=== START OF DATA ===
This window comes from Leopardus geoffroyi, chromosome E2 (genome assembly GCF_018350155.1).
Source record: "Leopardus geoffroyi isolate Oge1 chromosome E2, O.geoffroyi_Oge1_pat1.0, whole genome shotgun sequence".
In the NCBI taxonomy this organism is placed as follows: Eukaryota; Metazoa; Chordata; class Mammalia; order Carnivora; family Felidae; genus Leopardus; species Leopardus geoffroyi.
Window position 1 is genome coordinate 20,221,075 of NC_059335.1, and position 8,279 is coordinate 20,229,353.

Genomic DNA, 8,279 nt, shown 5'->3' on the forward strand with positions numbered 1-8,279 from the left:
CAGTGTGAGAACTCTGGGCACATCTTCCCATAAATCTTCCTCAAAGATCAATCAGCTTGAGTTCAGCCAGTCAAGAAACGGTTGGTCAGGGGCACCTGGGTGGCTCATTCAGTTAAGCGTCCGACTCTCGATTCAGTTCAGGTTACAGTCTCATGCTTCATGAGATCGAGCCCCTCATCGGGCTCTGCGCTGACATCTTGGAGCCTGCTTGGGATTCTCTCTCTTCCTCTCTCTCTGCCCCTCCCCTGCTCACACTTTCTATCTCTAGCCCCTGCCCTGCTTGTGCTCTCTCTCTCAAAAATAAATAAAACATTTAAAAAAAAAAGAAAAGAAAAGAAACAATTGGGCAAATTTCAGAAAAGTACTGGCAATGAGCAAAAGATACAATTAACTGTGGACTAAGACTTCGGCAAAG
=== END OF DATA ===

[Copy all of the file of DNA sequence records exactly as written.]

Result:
This window comes from Leopardus geoffroyi, chromosome E2 (genome assembly GCF_018350155.1).
Source record: "Leopardus geoffroyi isolate Oge1 chromosome E2, O.geoffroyi_Oge1_pat1.0, whole genome shotgun sequence".
In the NCBI taxonomy this organism is placed as follows: Eukaryota; Metazoa; Chordata; class Mammalia; order Carnivora; family Felidae; genus Leopardus; species Leopardus geoffroyi.
Window position 1 is genome coordinate 20,221,075 of NC_059335.1, and position 8,279 is coordinate 20,229,353.

Genomic DNA, 8,279 nt, shown 5'->3' on the forward strand with positions numbered 1-8,279 from the left:
CAGTGTGAGAACTCTGGGCACATCTTCCCATAAATCTTCCTCAAAGATCAATCAGCTTGAGTTCAGCCAGTCAAGAAACGGTTGGTCAGGGGCACCTGGGTGGCTCATTCAGTTAAGCGTCCGACTCTCGATTCAGTTCAGGTTACAGTCTCATGCTTCATGAGATCGAGCCCCTCATCGGGCTCTGCGCTGACATCTTGGAGCCTGCTTGGGATTCTCTCTCTTCCTCTCTCTCTGCCCCTCCCCTGCTCACACTTTCTATCTCTAGCCCCTGCCCTGCTTGTGCTCTCTCTCTCAAAAATAAATAAAACATTTAAAAAAAAAAGAAAAGAAAAGAAACAATTGGGCAAATTTCAGAAAAGTACTGGCAATGAGCAAAAGATACAATTAACTGTGGACTAAGACTTCGGCAAAG